How he responds to this provides the conflict, and conflict is important in novel writing. It gives the reader interest. In order to resolve it, I toyed with the idea of introducing romantic elements between him and the female protagonist.

Here I encountered a problem.

The Yugoslav Partisans were not allowed romance. The Anti-Fascist struggle was too important. The women who fought became hardened until they were almost like eunuchs. Their periods stopped. If they had children, they left them in the care of others and went off to fight.

Then I discovered the poems of Josip Cazi, a political commissar with the Partisans. As I read his verses, a picture emerged of a soldier whom I imagined might ‘lay his rifle tenderly next to hers’. So many of his poems were about his relationships with women, and their style is remarkably sentimental for wartime.

‘Jelice, my apple girl in blue. My partisan rose with the wild hair in the blushing dawn, in pearls of dew. My small hero.’

If he can do it, I can do it, I thought. (And, despite the rules, there must have been some fun and games amongst the Partisans because Jelena Batinić includes a quote from a German who observed that many of the women were pregnant.)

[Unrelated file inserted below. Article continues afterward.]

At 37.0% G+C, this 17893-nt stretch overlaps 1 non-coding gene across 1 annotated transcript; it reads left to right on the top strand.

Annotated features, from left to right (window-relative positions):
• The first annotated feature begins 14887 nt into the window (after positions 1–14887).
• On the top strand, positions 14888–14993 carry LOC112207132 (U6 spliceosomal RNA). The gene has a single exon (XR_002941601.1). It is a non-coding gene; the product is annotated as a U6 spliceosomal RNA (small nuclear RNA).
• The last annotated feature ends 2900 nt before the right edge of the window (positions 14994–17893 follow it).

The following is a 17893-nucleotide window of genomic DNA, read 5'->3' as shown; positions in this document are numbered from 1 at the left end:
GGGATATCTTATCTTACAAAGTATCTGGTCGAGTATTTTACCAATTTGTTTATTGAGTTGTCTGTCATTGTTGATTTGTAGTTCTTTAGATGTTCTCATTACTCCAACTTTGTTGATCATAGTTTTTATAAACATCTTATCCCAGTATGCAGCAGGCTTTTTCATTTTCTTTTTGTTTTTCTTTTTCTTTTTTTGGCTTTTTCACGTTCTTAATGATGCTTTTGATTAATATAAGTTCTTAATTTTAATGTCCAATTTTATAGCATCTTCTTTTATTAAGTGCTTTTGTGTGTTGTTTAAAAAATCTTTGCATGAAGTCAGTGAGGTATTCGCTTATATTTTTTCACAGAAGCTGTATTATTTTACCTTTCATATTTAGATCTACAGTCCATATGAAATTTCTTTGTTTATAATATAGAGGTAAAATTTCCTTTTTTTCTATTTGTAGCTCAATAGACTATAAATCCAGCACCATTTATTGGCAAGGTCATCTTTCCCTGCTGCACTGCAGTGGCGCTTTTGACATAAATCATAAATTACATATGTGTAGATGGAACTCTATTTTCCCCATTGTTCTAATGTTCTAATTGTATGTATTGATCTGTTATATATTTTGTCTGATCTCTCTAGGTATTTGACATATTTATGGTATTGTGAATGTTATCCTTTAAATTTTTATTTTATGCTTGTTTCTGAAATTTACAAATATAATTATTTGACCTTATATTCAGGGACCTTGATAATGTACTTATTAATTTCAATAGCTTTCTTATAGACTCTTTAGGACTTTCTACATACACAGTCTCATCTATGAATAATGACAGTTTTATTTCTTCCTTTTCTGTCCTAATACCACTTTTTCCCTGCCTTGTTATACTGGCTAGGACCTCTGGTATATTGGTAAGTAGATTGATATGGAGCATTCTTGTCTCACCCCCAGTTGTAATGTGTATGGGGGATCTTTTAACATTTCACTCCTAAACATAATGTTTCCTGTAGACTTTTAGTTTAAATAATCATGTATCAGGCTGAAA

From that moment, my male protagonist was doomed to be smitten, poor fellow, and I hope I have made this clear to the reader from the beginning of the novel. By the time my manuscript assessor suggested that I might like to develop my dot-pointed romance, the horse had bolted, and honestly it was so much fun to write that I almost considered going in for the whole Mills and Boon thing – Her Gun at his Heart, A War on More Fronts Than He Anticipated, Surrender! – and so forth.